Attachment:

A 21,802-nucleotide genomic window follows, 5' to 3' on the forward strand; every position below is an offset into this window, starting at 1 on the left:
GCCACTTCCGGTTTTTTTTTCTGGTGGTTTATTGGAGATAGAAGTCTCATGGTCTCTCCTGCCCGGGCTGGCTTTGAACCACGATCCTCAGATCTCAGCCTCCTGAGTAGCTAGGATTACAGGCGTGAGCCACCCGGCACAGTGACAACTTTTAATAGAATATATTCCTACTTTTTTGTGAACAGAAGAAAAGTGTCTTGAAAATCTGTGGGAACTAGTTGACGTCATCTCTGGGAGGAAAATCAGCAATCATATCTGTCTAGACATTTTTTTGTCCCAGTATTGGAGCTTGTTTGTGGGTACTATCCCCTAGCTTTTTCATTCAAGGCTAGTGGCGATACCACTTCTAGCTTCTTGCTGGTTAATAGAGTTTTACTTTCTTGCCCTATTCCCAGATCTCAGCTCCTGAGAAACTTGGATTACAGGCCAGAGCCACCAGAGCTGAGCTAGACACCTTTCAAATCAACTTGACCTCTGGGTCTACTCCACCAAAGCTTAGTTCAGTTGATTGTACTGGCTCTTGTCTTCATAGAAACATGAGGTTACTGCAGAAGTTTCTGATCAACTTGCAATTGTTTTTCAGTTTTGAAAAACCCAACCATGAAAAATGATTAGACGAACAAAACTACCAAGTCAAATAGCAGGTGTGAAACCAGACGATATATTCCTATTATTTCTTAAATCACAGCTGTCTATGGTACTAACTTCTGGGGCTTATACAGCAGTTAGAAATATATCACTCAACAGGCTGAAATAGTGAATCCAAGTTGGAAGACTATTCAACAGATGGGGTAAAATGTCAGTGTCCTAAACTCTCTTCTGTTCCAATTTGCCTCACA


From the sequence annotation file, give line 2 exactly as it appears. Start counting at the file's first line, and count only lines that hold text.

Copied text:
GCCACTTCCGGTTTTTTTTTCTGGTGGTTTATTGGAGATAGAAGTCTCATGGTCTCTCCTGCCCGGGCTGGCTTTGAACCACGATCCTCAGATCTCAGCCTCCTGAGTAGCTAGGATTACAGGCGTGAGCCACCCGGCACAGTGACAACTTTTAATAGAATATATTCCTACTTTTTTGTGAACAGAAGAAAAGTGTCTTGAAAATCTGTGGGAACTAGTTGACGTCATCTCTGGGAGGAAAATCAGCAATCATATCTGTCTAGACATTTTTTTGTCCCAGTATTGGAGCTTGTTTGTGGGTACTATCCCCTAGCTTTTTCATTCAAGGCTAGTGGCGATACCACTTCTAGCTTCTTGCTGGTTAATAGAGTTTTACTTTCTTGCCCTATTCCCAGATCTCAGCTCCTGAGAAACTTGGATTACAGGCCAGAGCCACCAGAGCTGAGCTAGACACCTTTCAAATCAACTTGACCTCTGGGTCTACTCCACCAAAGCTTAGTTCAGTTGATTGTACTGGCTCTTGTCTTCATAGAAACATGAGGTTACTGCAGAAGTTTCTGATCAACTTGCAATTGTTTTTCAGTTTTGAAAAACCCAACCATGAAAAATGATTAGACGAACAAAACTACCAAGTCAAATAGCAGGTGTGAAACCAGACGATATATTCCTATTATTTCTTAAATCACAGCTGTCTATGGTACTAACTTCTGGGGCTTATACAGCAGTTAGAAATATATCACTCAACAGGCTGAAATAGTGAATCCAAGTTGGAAGACTATTCAACAGATGGGGTAAAATGTCAGTGTCCTAAACTCTCTTCTGTTCCAATTTGCCTCACA